SANTA FE, N.M. (KRQE) – The state is spending more on education, but analysts tell lawmakers at a recent Legislative Finance Committee meeting that it hasn’t led to the boost in student performance they hoped for. “Roughly $6 billion we’re pumping into our public education system better, and we’ve got zero to show for it,” said Sen. George Muñoz (D-Gallup)
According to LFC analysts, while money going into education has increased, student enrollment has decreased about 1% each year for the last few years. “Given the demographics and projections that we’re hearing, we don’t see that recovering in the near future either,” said Sunny Liu, Principal Fiscal Analyst for the LFC.
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Among all the students, reading proficiency has increased by a few percentage points since last year to 38%. Math is holding steady in the mid-twenties. A problem still plaguing the school system is students not showing up to class. “Chronic absenteeism or missing 10% of school has increased substantially since pandemic and it still remains very high particularly for at-risk groups or mostly for homeless students,” Liu told lawmakers.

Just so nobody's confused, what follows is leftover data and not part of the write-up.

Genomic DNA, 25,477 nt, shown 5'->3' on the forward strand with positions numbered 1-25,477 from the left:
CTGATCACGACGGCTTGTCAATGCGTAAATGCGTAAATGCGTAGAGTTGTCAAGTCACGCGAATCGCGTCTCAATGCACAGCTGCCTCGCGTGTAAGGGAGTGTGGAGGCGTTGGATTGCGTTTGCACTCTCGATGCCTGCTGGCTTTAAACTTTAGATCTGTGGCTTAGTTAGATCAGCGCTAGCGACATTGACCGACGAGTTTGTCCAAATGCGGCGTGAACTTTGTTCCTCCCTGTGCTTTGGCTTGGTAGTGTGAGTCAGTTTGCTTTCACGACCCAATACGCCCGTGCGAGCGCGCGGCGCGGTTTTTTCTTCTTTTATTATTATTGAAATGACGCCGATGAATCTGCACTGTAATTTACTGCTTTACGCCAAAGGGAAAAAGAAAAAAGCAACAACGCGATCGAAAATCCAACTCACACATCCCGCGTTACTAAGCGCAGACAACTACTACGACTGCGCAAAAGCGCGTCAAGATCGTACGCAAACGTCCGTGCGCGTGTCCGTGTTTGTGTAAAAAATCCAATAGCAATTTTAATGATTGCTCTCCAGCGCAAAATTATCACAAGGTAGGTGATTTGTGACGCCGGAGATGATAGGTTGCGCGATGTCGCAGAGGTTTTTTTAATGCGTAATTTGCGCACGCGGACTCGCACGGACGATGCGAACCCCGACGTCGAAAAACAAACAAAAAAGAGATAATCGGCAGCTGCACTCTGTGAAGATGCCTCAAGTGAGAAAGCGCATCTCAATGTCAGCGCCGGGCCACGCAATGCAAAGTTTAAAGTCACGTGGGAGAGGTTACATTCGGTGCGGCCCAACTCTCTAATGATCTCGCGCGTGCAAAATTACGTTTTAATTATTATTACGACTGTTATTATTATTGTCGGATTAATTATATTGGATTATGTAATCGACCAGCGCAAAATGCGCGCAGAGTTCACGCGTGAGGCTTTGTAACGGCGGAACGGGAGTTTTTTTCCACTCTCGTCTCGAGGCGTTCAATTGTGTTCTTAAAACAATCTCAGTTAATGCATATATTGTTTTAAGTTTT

In a separate presentation, lawmakers also learned about the challenges of special education in New Mexico. Roughly 68,000 students, or one in five students, across the state are in special education for learning disabilities, being gifted, or both. “However, increased state funding for special education has not corresponded with improved student outcomes and New Mexico remains in the bottom third of states for special education proficiencies,” an expert told the LFC.
The state also has a shortage of 260 special education teachers mainly because of the inability to attract existing working teachers with multiple licenses to teach special ed. Across the state, the high school graduation rate hovers around 76%. Experts said 1,900 more students, or an average of 50 more students per school, need to graduate to meet the national average.
“What are we going to do to move the needle? What are we going to get 19 hundred more kids to graduate,” said Sen. Muñoz. The legislature has made moves in recent years to bolster student performance with initiatives including higher salaries for teachers.